If you wear bifocals, you may need to readjust the monitor screen to a different height or get a pair of specially prescribed glasses for computer use. A document holder, adjustable to screen height, can also alleviate awkward neck postures.
It's also important that your chair promote comfortable posture. The chair back or a back pillow should support your lower back. A footrest may be required to ensure that your feet aren't dangling.
But even the best designed workstation is not a cure-all. A well-designed job that promotes short, frequent stretch breaks and job task rotation is equally important.
According to University Health Services physical therapist Mel Terry, a one or two-minute stretch break is needed every half hour or so to give the tendons and muscles a much needed rest. "Get up and move around to get your blood circulating and relax tensed muscles," he advises.
Terry also recommends breaking up long stretches at the computer with alternate job tasks such as meetings, phone calls or copying. Alternate tasks give you an opportunity to stand up, stretch and move around.
"Not only will you feel better at the end of the day, but your productivity levels will be higher as well," says Terry.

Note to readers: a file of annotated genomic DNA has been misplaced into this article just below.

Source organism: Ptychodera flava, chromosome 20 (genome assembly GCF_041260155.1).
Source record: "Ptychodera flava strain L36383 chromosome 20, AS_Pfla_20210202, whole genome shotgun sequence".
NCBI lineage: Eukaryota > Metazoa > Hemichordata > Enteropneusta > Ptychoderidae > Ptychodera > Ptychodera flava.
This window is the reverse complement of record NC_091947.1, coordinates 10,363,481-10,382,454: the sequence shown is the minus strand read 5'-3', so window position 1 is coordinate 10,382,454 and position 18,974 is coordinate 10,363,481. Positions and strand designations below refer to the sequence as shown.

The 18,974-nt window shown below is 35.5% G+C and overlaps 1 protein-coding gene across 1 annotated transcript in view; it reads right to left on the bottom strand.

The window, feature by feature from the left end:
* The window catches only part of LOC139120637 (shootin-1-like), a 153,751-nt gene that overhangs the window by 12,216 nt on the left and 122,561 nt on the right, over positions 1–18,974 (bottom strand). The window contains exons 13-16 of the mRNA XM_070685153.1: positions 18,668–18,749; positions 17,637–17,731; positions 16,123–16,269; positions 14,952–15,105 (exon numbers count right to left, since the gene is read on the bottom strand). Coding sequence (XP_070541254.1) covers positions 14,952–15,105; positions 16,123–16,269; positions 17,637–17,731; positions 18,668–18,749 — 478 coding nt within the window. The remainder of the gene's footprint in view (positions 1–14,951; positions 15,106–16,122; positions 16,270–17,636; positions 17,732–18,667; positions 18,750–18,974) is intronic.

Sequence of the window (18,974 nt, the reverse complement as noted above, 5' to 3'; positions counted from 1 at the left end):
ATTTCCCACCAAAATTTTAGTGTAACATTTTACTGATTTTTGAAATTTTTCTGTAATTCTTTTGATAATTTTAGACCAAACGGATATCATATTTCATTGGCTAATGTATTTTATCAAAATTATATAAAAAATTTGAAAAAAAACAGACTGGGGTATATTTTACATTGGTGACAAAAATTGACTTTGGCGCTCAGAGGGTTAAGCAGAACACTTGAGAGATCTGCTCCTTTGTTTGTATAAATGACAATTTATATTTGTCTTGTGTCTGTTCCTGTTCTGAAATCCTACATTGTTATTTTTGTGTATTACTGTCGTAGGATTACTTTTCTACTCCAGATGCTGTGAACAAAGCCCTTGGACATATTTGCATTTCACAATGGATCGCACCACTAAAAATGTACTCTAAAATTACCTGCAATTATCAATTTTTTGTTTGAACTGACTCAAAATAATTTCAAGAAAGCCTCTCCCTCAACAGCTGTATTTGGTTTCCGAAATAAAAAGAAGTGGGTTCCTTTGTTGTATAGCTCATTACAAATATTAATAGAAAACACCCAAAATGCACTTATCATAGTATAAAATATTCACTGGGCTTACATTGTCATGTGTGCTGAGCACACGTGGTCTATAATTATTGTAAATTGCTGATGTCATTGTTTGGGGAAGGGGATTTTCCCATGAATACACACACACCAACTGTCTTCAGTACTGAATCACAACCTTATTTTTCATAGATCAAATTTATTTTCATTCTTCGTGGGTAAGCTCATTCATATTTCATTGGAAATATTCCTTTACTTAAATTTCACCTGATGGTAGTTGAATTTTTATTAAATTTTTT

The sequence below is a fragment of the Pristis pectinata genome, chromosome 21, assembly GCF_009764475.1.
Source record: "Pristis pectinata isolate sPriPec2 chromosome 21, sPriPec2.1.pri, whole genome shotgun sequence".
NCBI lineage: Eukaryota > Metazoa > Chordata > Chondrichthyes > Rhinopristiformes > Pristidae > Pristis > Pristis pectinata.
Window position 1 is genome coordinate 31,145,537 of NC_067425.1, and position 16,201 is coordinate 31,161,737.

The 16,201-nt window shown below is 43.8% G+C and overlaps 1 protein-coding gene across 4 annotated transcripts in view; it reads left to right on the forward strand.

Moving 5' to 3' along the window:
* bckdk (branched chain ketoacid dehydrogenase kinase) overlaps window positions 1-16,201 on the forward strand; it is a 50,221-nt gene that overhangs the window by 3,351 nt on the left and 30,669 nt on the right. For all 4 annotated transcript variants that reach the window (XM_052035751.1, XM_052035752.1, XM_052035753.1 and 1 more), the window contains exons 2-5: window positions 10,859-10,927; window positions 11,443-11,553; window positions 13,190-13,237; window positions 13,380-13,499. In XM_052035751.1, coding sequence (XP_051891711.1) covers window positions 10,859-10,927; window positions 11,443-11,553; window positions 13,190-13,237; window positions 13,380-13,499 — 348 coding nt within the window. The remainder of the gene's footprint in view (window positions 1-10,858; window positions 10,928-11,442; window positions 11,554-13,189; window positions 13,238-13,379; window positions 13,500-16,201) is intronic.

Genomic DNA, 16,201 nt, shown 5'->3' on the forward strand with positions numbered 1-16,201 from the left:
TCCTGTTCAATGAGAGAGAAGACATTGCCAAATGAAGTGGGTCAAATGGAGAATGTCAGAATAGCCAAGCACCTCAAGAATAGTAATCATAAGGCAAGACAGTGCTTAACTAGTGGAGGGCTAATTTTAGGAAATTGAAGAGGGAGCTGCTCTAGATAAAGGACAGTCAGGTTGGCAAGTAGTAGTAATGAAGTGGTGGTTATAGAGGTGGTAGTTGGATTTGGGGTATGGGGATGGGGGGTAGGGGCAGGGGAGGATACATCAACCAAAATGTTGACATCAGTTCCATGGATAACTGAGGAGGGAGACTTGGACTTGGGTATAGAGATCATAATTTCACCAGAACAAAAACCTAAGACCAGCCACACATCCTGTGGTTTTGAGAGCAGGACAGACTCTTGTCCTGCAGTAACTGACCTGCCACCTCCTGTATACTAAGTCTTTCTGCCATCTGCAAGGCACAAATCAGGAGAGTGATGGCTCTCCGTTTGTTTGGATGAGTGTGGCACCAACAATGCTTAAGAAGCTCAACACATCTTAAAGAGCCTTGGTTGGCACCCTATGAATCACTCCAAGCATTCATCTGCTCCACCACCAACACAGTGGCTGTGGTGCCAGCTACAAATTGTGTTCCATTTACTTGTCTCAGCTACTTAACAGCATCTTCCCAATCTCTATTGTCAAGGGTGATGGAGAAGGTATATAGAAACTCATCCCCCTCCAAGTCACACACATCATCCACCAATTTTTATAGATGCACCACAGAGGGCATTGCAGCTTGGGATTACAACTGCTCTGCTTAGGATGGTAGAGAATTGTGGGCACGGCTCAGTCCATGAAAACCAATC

Look Out for. . .
- Pain, swelling or tenderness in the hand, wrist or forearm;
- Numbness and tingling in the hand, thumb and fingers, often during the night;
- Weakness in the hand or difficulty grasping objects.
If you experience these symptoms, make an appointment with a health care provider, preferably an occupational health specialist. "It's much easier to treat and reverse a problem in its early stages," says Pottgen. "Ignoring pain could lead to chronic or serious injury."
For More Help . . .
Workshops on computer health issues and workstation design are offered free to campus employees and departments.
The next Computers at Work classes are March 16, 10:30 am-noon; April 13, 2-3:30 pm; and May 11, 2-3:30 pm at University Health Services--Tang Center. Call Health*Matters at 643-4646 to enroll.
Healthy Office fact sheets for computer users are available through campus mail from Health*Matters.
Medical care for university employees with work-related health problems is available at the University Health Services Occupational Health Clinic in the Tang Center. For an appointment, call 642-6891.
Health Beat is produced by University Health Services. It appears the fourth Wednesday of each month.